Retaining Female and Gender Diverse Software Engineers
Updated: Jun 23, 2019
We got into tech, now what?
The turnover rate for women in tech is nearly twice as high than it is for men. Fifty-six percent of women leave tech mid-career and take a non-technical job, become self-employed or take time out of the workforce.
Ada Developers Academy is focusing on the “pipeline” issue, training women and gender diverse people to code and preparing them for entering the tech industry. Getting into tech is the first step, but staying in tech is the next step.
Why do non-traditional tech workers leave at a faster rate? Advancement opportunities, wage disparity, poor management, conscious and unconscious bias, culture, short maternity leave, harassment and work life balance are some of the factors in a longer list of reasons people walk away.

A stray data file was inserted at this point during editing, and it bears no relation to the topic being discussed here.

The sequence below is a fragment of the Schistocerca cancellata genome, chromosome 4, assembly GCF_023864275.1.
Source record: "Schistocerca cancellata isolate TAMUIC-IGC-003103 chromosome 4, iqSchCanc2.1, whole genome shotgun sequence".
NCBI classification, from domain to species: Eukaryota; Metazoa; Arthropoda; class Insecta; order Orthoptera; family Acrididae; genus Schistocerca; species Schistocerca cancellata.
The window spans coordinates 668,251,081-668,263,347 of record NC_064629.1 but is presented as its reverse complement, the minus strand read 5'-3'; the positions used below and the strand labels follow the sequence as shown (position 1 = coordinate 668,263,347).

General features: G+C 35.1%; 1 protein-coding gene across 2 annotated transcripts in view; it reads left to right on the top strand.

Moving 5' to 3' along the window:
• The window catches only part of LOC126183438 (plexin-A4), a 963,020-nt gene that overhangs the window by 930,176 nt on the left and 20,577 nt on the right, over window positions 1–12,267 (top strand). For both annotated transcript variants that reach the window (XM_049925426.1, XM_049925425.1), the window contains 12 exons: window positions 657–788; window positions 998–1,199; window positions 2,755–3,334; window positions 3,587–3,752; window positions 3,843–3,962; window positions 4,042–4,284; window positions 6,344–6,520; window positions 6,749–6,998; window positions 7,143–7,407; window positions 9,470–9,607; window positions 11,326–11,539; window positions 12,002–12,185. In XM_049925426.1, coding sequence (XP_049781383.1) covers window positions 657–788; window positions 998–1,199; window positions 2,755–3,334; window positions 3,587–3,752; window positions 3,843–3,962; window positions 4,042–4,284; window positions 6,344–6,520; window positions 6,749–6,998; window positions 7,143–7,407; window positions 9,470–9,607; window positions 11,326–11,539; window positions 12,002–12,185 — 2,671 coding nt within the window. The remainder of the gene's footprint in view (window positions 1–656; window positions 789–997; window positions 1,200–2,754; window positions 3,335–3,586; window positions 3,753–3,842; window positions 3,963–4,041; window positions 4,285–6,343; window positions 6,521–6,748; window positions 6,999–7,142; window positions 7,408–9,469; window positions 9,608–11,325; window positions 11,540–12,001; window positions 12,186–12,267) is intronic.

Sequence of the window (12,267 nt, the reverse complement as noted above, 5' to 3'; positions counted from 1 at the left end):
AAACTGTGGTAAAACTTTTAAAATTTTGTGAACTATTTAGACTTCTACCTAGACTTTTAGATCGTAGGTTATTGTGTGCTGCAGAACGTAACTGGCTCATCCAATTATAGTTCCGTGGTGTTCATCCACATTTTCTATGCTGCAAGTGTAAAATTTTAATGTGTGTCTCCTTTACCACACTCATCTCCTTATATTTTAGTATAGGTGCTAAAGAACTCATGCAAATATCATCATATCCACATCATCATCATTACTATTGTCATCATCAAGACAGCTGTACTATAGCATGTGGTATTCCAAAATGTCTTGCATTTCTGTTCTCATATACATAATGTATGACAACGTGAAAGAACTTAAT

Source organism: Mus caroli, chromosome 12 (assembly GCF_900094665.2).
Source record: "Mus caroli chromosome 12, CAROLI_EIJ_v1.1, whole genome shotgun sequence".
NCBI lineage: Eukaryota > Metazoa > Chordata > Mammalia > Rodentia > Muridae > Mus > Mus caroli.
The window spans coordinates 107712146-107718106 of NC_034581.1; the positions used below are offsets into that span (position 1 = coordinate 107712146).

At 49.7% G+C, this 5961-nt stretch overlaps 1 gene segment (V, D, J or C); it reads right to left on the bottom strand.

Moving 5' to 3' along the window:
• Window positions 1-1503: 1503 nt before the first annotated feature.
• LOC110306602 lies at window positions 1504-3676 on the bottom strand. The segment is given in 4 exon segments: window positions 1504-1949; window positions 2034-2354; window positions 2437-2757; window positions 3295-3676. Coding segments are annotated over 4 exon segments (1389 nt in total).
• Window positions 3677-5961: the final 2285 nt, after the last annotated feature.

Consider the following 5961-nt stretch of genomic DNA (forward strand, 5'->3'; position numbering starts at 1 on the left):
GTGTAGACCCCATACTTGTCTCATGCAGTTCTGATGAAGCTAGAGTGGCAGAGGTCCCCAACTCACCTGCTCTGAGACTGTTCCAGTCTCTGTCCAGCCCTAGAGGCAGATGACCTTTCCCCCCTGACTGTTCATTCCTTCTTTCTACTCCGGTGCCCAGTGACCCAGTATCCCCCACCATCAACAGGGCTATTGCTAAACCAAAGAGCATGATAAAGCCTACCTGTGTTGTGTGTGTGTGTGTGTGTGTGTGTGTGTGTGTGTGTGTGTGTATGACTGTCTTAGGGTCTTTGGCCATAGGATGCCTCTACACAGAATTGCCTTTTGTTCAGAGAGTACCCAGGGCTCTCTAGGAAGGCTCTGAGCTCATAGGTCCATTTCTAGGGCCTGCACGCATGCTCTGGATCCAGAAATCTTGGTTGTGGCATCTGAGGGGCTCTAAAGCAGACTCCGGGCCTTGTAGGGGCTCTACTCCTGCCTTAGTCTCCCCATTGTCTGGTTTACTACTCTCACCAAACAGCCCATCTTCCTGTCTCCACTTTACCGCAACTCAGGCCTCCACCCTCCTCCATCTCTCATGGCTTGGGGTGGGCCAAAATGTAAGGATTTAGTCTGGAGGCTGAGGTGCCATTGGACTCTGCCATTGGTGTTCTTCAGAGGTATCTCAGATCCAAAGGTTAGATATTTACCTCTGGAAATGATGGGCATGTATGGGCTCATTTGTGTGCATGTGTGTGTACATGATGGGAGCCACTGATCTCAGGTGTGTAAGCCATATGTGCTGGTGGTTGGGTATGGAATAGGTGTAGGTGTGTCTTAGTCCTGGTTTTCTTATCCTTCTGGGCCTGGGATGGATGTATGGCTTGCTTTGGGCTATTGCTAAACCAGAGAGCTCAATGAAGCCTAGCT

That list of issues may seem overwhelming - but we are Adies! We’ve learned to code, we’ve learned to interview, we’ve probably been the only person who looks like us on an engineering team for the last few years. Let’s start chipping away at the next challenge; together.
If you are working as an engineer in tech, you have found ways to deal with these issues. But a single Adie can only do so much however, so let’s lean on each other. AdieCon was created to bring Adies together annually and provide a chance to talk about strategies to not only cope on a personal level, but to set goals as a community and keep shifting the tech industry in a direction that serves more diverse individuals in a positive way.
Did this article not represent your experience? If you have the time and energy, we would be grateful for you to tell us how the article could be more inclusive. Survey.
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